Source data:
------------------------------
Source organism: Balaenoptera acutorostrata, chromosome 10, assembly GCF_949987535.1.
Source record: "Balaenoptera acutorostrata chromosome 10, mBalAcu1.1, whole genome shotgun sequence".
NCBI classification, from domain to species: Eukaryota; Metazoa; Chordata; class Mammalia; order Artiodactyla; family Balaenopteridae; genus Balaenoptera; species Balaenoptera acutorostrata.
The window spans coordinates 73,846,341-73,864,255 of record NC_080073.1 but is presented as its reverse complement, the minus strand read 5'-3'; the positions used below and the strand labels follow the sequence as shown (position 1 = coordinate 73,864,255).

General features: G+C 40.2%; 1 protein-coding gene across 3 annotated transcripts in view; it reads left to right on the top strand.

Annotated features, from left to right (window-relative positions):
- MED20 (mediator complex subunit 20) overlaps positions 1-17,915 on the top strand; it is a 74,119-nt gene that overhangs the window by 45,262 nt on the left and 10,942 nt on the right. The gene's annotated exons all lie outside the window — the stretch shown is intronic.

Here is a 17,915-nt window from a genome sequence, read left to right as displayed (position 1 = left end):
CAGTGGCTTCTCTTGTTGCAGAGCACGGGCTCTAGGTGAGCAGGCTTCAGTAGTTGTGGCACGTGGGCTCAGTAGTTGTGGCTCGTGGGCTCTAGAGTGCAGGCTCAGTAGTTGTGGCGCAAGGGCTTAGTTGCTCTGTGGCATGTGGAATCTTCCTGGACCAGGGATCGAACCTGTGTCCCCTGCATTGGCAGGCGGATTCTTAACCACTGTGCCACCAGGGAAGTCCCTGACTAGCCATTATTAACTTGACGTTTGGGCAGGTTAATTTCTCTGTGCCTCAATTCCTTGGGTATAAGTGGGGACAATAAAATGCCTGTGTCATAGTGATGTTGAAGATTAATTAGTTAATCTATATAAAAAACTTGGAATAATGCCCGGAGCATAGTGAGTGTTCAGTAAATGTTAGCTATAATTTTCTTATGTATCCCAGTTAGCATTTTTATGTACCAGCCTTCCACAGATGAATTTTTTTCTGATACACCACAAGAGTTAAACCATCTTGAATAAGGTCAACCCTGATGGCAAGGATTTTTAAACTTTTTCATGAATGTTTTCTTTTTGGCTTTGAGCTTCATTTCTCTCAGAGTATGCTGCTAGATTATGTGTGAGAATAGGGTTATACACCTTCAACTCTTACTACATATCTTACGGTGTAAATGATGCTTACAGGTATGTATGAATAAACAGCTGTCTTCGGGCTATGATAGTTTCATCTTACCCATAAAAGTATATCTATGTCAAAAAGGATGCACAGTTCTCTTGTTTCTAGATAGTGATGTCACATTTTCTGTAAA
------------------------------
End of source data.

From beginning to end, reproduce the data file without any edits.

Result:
Source organism: Balaenoptera acutorostrata, chromosome 10, assembly GCF_949987535.1.
Source record: "Balaenoptera acutorostrata chromosome 10, mBalAcu1.1, whole genome shotgun sequence".
NCBI classification, from domain to species: Eukaryota; Metazoa; Chordata; class Mammalia; order Artiodactyla; family Balaenopteridae; genus Balaenoptera; species Balaenoptera acutorostrata.
The window spans coordinates 73,846,341-73,864,255 of record NC_080073.1 but is presented as its reverse complement, the minus strand read 5'-3'; the positions used below and the strand labels follow the sequence as shown (position 1 = coordinate 73,864,255).

General features: G+C 40.2%; 1 protein-coding gene across 3 annotated transcripts in view; it reads left to right on the top strand.

Annotated features, from left to right (window-relative positions):
- MED20 (mediator complex subunit 20) overlaps positions 1-17,915 on the top strand; it is a 74,119-nt gene that overhangs the window by 45,262 nt on the left and 10,942 nt on the right. The gene's annotated exons all lie outside the window — the stretch shown is intronic.

Here is a 17,915-nt window from a genome sequence, read left to right as displayed (position 1 = left end):
CAGTGGCTTCTCTTGTTGCAGAGCACGGGCTCTAGGTGAGCAGGCTTCAGTAGTTGTGGCACGTGGGCTCAGTAGTTGTGGCTCGTGGGCTCTAGAGTGCAGGCTCAGTAGTTGTGGCGCAAGGGCTTAGTTGCTCTGTGGCATGTGGAATCTTCCTGGACCAGGGATCGAACCTGTGTCCCCTGCATTGGCAGGCGGATTCTTAACCACTGTGCCACCAGGGAAGTCCCTGACTAGCCATTATTAACTTGACGTTTGGGCAGGTTAATTTCTCTGTGCCTCAATTCCTTGGGTATAAGTGGGGACAATAAAATGCCTGTGTCATAGTGATGTTGAAGATTAATTAGTTAATCTATATAAAAAACTTGGAATAATGCCCGGAGCATAGTGAGTGTTCAGTAAATGTTAGCTATAATTTTCTTATGTATCCCAGTTAGCATTTTTATGTACCAGCCTTCCACAGATGAATTTTTTTCTGATACACCACAAGAGTTAAACCATCTTGAATAAGGTCAACCCTGATGGCAAGGATTTTTAAACTTTTTCATGAATGTTTTCTTTTTGGCTTTGAGCTTCATTTCTCTCAGAGTATGCTGCTAGATTATGTGTGAGAATAGGGTTATACACCTTCAACTCTTACTACATATCTTACGGTGTAAATGATGCTTACAGGTATGTATGAATAAACAGCTGTCTTCGGGCTATGATAGTTTCATCTTACCCATAAAAGTATATCTATGTCAAAAAGGATGCACAGTTCTCTTGTTTCTAGATAGTGATGTCACATTTTCTGTAAA